But, do you actually read your work out loud?
Experts across all genres recommend reading your work out loud as part of your editing process. There’s something about hearing a piece spoken out loud that makes it easy to spot weak spots. I use this technique on everything from blog posts to essays to short stories to business correspondence. I’m never sorry I did it.
Jane Friedman wrote on the Writer’s Digest blog about how reading her work out loud helped her reveal filler, expose boring descriptions, and hone her voice. Joanna Penn produced a video about how reading her novel Pentecost out loud (start to finish) helped her improve consistency, dialog, pacing, and also spot typos. In an interview with Fast Company, David Sedaris said, “I used to hate it when a book came out or a story was published and I would be like ‘damn, how did I not catch that?’ But you pretty much always catch it when you’re reading out loud.” In addition to reading his pieces out loud to himself, Sedaris also vets new book material by reading out loud to an audience.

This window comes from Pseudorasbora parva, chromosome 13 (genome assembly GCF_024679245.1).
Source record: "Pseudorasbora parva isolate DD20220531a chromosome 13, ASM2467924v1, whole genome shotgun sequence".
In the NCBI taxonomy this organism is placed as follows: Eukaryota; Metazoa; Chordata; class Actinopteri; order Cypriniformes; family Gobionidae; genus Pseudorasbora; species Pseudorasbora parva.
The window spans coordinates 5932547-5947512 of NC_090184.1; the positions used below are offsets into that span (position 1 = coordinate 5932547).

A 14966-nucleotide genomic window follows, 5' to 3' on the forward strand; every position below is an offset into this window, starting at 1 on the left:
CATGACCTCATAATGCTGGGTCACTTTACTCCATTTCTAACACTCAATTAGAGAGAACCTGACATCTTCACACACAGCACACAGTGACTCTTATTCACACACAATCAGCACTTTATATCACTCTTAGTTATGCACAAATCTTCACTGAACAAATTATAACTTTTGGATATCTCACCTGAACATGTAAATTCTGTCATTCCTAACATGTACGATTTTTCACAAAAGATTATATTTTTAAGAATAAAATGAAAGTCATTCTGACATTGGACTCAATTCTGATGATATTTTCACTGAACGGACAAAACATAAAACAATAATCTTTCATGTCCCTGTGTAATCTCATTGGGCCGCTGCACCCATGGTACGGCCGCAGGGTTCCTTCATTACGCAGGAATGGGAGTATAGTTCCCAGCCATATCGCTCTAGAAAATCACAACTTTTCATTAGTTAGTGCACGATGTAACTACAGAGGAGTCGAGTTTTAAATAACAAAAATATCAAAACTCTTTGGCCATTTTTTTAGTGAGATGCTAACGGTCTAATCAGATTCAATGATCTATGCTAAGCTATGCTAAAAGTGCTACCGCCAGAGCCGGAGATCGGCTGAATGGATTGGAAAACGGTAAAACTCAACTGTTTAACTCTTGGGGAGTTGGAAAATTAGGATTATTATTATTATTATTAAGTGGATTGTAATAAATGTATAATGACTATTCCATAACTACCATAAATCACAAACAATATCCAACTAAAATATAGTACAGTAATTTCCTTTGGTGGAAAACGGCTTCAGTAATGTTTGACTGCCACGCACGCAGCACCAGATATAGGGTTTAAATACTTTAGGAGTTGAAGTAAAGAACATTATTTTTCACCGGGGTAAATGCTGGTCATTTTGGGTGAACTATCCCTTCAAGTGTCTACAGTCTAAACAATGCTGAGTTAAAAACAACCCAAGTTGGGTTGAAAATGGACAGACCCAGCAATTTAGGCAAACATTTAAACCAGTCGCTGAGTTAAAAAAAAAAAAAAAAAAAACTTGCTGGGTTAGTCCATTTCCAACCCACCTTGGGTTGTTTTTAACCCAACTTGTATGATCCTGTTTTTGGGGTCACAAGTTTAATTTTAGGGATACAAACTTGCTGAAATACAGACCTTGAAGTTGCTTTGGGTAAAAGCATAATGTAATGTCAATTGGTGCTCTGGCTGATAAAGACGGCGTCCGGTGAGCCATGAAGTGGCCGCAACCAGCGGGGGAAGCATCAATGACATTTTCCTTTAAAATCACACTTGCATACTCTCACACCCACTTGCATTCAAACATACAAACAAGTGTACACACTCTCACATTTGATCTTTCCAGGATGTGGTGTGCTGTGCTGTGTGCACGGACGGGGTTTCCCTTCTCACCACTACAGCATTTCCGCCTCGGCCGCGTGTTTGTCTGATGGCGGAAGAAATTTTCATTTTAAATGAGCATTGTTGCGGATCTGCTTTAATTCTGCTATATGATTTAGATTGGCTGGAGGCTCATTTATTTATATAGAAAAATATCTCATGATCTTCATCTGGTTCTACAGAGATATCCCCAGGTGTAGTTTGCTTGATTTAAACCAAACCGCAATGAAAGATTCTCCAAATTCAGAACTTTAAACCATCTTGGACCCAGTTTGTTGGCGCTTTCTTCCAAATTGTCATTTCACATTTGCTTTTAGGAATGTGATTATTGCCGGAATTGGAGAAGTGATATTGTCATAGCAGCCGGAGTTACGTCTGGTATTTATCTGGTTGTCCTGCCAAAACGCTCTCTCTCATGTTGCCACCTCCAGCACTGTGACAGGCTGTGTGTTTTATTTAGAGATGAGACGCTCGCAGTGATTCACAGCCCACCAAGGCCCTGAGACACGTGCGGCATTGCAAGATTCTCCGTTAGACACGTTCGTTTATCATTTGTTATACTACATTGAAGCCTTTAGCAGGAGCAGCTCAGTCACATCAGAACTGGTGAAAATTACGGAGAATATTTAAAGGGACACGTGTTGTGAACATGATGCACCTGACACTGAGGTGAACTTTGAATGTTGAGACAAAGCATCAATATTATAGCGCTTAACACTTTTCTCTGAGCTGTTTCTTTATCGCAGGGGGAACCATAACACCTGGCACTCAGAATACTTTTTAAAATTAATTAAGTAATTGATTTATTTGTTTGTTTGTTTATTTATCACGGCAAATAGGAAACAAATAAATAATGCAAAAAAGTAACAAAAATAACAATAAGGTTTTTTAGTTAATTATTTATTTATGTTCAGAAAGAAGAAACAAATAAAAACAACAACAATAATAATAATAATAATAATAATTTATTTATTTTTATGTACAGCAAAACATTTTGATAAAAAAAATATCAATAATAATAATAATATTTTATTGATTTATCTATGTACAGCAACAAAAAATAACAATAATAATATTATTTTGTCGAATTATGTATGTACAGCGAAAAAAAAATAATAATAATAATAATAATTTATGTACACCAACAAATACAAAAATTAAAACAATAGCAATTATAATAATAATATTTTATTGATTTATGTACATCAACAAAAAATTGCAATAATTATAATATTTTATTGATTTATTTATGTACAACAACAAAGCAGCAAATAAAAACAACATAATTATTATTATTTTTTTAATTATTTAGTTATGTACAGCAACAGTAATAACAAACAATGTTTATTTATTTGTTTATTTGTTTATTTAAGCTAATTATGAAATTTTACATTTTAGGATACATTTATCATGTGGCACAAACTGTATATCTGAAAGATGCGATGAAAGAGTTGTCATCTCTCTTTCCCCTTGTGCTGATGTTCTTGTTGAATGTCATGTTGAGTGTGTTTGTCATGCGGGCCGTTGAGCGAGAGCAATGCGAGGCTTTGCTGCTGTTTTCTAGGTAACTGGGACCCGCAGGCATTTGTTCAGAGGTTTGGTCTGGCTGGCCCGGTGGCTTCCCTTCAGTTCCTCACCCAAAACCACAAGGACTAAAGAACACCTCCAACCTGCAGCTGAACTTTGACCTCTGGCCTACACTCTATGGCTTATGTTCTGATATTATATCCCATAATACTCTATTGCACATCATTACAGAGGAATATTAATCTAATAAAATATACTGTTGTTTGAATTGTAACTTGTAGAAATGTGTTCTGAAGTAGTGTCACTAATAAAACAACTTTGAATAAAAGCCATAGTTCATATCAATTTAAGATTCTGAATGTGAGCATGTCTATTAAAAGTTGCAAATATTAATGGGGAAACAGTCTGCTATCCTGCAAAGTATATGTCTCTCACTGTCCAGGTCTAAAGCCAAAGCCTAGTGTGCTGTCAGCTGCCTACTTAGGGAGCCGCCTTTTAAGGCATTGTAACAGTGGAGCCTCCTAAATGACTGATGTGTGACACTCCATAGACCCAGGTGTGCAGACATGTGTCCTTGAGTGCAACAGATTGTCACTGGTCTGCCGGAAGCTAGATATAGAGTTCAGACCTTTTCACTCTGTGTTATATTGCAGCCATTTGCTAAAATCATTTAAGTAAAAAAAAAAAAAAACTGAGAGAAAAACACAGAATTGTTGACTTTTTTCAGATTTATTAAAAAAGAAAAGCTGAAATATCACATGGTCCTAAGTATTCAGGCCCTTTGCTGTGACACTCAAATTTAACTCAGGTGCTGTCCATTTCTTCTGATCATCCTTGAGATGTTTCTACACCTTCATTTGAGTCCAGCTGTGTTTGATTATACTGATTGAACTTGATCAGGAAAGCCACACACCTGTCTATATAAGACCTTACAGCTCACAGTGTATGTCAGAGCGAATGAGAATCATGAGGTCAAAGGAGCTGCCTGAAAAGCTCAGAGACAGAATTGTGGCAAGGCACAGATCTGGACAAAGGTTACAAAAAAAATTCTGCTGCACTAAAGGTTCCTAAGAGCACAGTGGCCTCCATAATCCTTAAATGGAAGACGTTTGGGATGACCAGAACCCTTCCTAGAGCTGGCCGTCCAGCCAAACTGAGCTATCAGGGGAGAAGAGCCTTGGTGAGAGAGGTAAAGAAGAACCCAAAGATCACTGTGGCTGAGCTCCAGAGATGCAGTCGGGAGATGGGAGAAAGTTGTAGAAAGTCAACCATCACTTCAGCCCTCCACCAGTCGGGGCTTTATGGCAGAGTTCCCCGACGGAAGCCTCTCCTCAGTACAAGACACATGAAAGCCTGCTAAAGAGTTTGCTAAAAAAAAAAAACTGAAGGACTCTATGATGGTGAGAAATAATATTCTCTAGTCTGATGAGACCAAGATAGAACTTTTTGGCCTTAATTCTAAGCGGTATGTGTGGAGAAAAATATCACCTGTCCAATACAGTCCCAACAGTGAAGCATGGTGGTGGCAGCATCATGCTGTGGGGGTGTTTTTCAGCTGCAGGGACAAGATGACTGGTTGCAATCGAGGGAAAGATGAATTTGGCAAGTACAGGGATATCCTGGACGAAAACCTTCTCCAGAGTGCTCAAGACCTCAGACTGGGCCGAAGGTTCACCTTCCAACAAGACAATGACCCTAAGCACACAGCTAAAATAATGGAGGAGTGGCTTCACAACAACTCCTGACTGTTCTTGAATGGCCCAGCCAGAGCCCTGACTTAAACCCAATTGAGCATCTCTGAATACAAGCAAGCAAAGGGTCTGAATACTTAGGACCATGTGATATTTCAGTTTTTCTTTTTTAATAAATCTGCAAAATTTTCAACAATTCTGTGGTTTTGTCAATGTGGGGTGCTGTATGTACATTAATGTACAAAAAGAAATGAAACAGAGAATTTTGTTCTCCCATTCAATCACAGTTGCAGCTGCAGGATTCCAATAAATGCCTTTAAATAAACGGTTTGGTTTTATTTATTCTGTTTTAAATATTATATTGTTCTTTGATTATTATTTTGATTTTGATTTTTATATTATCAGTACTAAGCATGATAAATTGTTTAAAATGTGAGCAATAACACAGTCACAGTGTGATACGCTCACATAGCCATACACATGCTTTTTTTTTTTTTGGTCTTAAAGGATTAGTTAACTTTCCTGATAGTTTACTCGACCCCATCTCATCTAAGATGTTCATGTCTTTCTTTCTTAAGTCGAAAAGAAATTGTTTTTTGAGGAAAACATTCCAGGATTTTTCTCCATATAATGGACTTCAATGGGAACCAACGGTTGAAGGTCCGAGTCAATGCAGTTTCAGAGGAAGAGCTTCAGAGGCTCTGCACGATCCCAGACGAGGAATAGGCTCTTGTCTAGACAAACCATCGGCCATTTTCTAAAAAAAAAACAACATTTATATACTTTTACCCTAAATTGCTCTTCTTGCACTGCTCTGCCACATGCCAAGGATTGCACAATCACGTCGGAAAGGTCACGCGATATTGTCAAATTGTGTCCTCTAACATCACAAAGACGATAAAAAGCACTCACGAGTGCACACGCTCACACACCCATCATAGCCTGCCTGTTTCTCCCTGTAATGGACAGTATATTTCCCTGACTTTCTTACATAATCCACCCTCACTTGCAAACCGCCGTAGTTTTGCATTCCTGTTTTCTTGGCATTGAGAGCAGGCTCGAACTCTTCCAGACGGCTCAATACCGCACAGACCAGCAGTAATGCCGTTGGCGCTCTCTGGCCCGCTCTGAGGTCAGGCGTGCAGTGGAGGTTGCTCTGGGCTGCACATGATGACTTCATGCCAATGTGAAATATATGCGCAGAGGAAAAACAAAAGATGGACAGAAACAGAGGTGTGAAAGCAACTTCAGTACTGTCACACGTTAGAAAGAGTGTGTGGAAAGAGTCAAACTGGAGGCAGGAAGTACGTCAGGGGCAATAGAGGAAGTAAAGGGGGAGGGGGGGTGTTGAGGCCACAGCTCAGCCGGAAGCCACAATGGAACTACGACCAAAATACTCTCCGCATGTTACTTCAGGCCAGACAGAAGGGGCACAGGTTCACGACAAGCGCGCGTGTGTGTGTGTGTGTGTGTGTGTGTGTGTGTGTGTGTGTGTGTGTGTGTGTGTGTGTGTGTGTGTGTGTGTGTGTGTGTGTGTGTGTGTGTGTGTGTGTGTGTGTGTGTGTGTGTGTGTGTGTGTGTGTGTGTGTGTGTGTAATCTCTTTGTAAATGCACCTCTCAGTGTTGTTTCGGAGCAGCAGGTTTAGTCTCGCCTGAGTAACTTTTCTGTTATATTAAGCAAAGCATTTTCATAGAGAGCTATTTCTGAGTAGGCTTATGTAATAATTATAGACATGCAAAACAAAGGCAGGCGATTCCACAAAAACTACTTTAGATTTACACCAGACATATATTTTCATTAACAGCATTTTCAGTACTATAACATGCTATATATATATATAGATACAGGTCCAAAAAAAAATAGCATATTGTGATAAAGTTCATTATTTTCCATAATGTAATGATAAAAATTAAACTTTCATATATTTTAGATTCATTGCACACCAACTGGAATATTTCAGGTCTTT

Do a quick Google search, and you’ll find plenty more writers and teachers who strongly recommend reading your work out loud as part of your editing process.
So, do it. You’ll be amazed.
And, if you feel silly, try reading to your dog, cat, or teddy bear. I do that all the time. It helps, and they seem to like it. Even the teddy bear.
Jamie Lee Wallace Hi. I’m Jamie. I am a content marketer and branding consultant, columnist, sometime feature writer, prolific blogger, and aspiring fiction writer. I’m a mom, a student of equestrian and aerial arts (not at the same time), and a nature lover. I believe in small kindnesses, daily chocolate, and happy endings. Join me each Saturday for the Weekend Edition (a fun post and great community of commenters on the writing life, random musings, writing tips, and good reads), or introduce yourself on Facebook, twitter, Instagram, or Pinterest. I don’t bite … usually.